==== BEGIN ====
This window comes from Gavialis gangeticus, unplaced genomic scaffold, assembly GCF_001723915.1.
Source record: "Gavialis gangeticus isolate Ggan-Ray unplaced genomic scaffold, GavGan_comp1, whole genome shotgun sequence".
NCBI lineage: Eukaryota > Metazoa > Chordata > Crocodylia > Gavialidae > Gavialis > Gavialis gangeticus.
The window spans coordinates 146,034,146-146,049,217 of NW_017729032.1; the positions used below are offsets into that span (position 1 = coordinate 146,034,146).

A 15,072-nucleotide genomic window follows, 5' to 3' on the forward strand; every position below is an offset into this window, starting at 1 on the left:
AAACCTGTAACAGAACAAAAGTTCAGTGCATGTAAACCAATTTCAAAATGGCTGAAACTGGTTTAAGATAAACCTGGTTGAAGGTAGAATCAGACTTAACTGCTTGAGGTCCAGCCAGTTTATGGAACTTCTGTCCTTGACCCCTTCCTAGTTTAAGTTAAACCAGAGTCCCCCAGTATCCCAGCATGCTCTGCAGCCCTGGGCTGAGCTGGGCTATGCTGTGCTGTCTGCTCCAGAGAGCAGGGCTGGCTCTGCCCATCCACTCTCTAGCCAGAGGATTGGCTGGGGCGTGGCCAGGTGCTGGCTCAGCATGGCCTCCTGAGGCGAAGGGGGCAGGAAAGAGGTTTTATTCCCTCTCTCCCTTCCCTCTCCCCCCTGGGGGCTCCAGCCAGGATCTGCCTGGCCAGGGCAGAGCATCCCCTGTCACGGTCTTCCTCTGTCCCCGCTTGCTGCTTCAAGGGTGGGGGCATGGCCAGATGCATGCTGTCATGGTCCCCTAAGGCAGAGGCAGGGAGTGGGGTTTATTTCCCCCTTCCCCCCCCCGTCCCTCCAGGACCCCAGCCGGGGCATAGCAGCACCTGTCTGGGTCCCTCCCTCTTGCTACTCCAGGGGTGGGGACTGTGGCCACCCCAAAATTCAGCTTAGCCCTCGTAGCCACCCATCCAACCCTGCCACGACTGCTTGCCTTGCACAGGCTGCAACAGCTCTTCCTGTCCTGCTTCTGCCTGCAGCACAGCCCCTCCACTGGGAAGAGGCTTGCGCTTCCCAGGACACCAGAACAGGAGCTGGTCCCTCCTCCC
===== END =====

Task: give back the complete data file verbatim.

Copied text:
This window comes from Gavialis gangeticus, unplaced genomic scaffold, assembly GCF_001723915.1.
Source record: "Gavialis gangeticus isolate Ggan-Ray unplaced genomic scaffold, GavGan_comp1, whole genome shotgun sequence".
NCBI lineage: Eukaryota > Metazoa > Chordata > Crocodylia > Gavialidae > Gavialis > Gavialis gangeticus.
The window spans coordinates 146,034,146-146,049,217 of NW_017729032.1; the positions used below are offsets into that span (position 1 = coordinate 146,034,146).

A 15,072-nucleotide genomic window follows, 5' to 3' on the forward strand; every position below is an offset into this window, starting at 1 on the left:
AAACCTGTAACAGAACAAAAGTTCAGTGCATGTAAACCAATTTCAAAATGGCTGAAACTGGTTTAAGATAAACCTGGTTGAAGGTAGAATCAGACTTAACTGCTTGAGGTCCAGCCAGTTTATGGAACTTCTGTCCTTGACCCCTTCCTAGTTTAAGTTAAACCAGAGTCCCCCAGTATCCCAGCATGCTCTGCAGCCCTGGGCTGAGCTGGGCTATGCTGTGCTGTCTGCTCCAGAGAGCAGGGCTGGCTCTGCCCATCCACTCTCTAGCCAGAGGATTGGCTGGGGCGTGGCCAGGTGCTGGCTCAGCATGGCCTCCTGAGGCGAAGGGGGCAGGAAAGAGGTTTTATTCCCTCTCTCCCTTCCCTCTCCCCCCTGGGGGCTCCAGCCAGGATCTGCCTGGCCAGGGCAGAGCATCCCCTGTCACGGTCTTCCTCTGTCCCCGCTTGCTGCTTCAAGGGTGGGGGCATGGCCAGATGCATGCTGTCATGGTCCCCTAAGGCAGAGGCAGGGAGTGGGGTTTATTTCCCCCTTCCCCCCCCCGTCCCTCCAGGACCCCAGCCGGGGCATAGCAGCACCTGTCTGGGTCCCTCCCTCTTGCTACTCCAGGGGTGGGGACTGTGGCCACCCCAAAATTCAGCTTAGCCCTCGTAGCCACCCATCCAACCCTGCCACGACTGCTTGCCTTGCACAGGCTGCAACAGCTCTTCCTGTCCTGCTTCTGCCTGCAGCACAGCCCCTCCACTGGGAAGAGGCTTGCGCTTCCCAGGACACCAGAACAGGAGCTGGTCCCTCCTCCC